Give your pets plenty of time to adjust to new baby
Oct. 7, 2010 at 5:07 a.m.
By Dr. John Beck
My wife is about to have a baby. We have two dogs and a cat that are inside our house the majority of the time. What can we do to prepare them for bringing home our new addition?
Your pets are probably in for a pretty big surprise.
Setting up baby furniture and re-arranging the house a couple of months in advance is usually the first step. This will allow time for your pets to get used to the new objects (cribs, swings, high chairs, etc.). If any of these items move, make noises, play music, etc. you should run them randomly throughout your day. Allow your pets to explore the new items. That way when the baby is in them and the noises are going, they will already be used to two out of the three things.
If you plan on blocking off the baby's room the pets aren't allowed in, do that now. Spend time in the room, with it blocked off, before the baby arrives. This will get your pets used to the idea that you will be spending time in the house, in an area, without them. Try to ignore their cries or whimpers, so as not to encourage this same activity when the baby arrives. If your pets are able to be quiet and still while you are in the blocked off portion of the house, positive reinforcement might help make that calm activity a constant.
If you are allowing your pets into the baby's room, do just that. Supervise them so the baby's toys, clothes, etc. are not carried off or made into their new sleeping bag. Your cat might be especially excited about the new crib: another great, elevated place to catch a cat nap. Training your pets to stay away from these things and to not sleep in the crib before the baby arrives will save a lot of headache after the baby gets here.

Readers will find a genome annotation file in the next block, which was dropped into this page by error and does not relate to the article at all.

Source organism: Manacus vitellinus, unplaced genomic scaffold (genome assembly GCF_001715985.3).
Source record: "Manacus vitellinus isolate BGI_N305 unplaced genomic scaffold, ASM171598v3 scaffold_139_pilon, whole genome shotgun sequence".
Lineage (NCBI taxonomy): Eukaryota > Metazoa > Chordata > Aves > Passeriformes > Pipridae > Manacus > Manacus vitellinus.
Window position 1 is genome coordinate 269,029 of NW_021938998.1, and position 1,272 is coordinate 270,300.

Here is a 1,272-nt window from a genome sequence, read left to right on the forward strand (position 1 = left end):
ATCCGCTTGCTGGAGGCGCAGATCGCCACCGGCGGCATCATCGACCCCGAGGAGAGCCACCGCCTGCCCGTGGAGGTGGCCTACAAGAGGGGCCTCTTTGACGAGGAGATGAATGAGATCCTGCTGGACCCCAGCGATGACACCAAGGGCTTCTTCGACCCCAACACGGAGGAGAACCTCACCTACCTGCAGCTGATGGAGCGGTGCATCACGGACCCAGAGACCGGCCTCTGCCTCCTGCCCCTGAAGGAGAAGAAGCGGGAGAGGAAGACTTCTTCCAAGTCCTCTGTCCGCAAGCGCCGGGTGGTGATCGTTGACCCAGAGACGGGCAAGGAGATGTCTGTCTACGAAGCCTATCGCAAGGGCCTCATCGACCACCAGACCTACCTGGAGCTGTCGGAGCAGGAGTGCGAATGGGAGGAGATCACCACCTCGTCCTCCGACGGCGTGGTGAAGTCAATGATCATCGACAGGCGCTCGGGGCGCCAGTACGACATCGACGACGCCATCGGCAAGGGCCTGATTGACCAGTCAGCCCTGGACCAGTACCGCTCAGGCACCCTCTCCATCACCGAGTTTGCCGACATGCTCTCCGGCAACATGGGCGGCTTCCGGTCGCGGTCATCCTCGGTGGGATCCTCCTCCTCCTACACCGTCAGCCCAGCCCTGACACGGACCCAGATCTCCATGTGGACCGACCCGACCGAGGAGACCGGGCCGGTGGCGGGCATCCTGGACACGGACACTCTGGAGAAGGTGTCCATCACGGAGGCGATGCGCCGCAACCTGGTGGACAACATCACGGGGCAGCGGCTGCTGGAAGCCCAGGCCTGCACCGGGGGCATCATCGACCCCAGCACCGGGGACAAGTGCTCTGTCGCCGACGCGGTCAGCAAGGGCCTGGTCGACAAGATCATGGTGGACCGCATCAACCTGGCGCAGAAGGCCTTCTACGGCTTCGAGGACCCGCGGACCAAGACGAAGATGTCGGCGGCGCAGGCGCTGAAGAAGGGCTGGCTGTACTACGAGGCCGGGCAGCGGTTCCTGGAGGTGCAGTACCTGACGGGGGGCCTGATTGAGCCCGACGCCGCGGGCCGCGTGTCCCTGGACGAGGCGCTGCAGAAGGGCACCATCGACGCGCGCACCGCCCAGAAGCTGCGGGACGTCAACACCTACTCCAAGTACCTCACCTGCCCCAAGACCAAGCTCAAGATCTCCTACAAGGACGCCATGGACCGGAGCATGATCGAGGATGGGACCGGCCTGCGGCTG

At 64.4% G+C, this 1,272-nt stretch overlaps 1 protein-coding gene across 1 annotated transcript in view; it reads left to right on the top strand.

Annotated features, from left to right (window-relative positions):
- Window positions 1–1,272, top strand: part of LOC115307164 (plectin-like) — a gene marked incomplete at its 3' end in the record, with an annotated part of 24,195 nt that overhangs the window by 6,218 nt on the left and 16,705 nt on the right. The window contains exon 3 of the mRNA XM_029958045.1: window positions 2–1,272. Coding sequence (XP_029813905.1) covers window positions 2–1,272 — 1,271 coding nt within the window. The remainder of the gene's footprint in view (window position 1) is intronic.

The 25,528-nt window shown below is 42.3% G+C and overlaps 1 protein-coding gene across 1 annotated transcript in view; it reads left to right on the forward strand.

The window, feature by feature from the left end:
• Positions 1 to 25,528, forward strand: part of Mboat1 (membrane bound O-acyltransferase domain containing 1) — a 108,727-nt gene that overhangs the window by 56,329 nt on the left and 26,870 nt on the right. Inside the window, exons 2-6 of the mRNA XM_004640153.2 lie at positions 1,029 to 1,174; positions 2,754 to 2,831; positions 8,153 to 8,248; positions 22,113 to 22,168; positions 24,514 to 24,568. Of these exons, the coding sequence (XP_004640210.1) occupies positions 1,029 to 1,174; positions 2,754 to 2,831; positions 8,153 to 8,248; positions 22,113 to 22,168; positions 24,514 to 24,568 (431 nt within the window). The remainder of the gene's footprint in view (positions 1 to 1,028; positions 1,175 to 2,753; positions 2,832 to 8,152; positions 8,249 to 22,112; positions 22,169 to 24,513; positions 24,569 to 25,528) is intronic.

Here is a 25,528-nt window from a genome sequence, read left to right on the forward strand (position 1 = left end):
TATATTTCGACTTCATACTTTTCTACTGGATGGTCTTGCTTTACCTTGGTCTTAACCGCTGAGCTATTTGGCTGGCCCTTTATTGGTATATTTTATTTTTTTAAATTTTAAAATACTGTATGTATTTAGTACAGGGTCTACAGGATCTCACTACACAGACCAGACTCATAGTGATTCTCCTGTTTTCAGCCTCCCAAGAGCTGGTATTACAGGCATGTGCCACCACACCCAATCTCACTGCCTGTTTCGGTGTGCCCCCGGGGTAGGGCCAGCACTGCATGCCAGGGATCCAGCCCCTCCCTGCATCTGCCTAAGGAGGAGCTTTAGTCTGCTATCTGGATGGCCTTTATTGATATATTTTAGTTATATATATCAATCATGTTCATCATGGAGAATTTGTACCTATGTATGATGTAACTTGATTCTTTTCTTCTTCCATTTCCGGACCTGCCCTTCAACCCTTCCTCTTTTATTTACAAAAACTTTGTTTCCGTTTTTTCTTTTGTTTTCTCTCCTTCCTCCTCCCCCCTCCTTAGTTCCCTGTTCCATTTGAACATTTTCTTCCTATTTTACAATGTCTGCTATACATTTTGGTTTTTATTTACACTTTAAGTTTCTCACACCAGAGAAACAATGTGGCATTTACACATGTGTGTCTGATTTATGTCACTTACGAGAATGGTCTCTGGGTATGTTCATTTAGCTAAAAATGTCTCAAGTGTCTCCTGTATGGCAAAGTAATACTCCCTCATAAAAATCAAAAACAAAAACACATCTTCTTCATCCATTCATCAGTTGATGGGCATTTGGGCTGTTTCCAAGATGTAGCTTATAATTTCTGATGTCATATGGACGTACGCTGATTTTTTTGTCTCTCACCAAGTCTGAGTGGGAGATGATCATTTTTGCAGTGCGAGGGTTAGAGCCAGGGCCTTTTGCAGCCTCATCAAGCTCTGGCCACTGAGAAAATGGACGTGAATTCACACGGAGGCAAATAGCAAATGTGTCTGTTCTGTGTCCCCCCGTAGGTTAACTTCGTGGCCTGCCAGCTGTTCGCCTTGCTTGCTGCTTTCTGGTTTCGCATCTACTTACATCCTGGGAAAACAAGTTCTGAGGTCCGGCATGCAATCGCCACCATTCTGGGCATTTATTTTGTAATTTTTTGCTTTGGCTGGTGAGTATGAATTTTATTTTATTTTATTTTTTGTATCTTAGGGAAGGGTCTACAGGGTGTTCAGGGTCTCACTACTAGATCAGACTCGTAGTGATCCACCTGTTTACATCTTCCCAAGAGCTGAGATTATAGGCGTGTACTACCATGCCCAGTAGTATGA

If your pets are not used to being around babies or small children, that is the next thing to conquer. If you have friends or family that have either you might ask if they wouldn't mind bringing them around a little for a test run. Take your dogs to the park where small children are playing. Make sure you stay very vigilant; you do not want to put any child in harm's way. If you are concerned about rushing into introducing your pets to children, you might just try finding a television show or CD that has a lot of children's noises on it. The sound of a baby crying can be startling to some pets. Let them hear that sound and assuring them that it isn't anything to get upset about.
Dr. John Beck has a veterinary practice at Hillcrest Animal Hospital in Victoria. Submit questions to Dr. Beck email@example.com.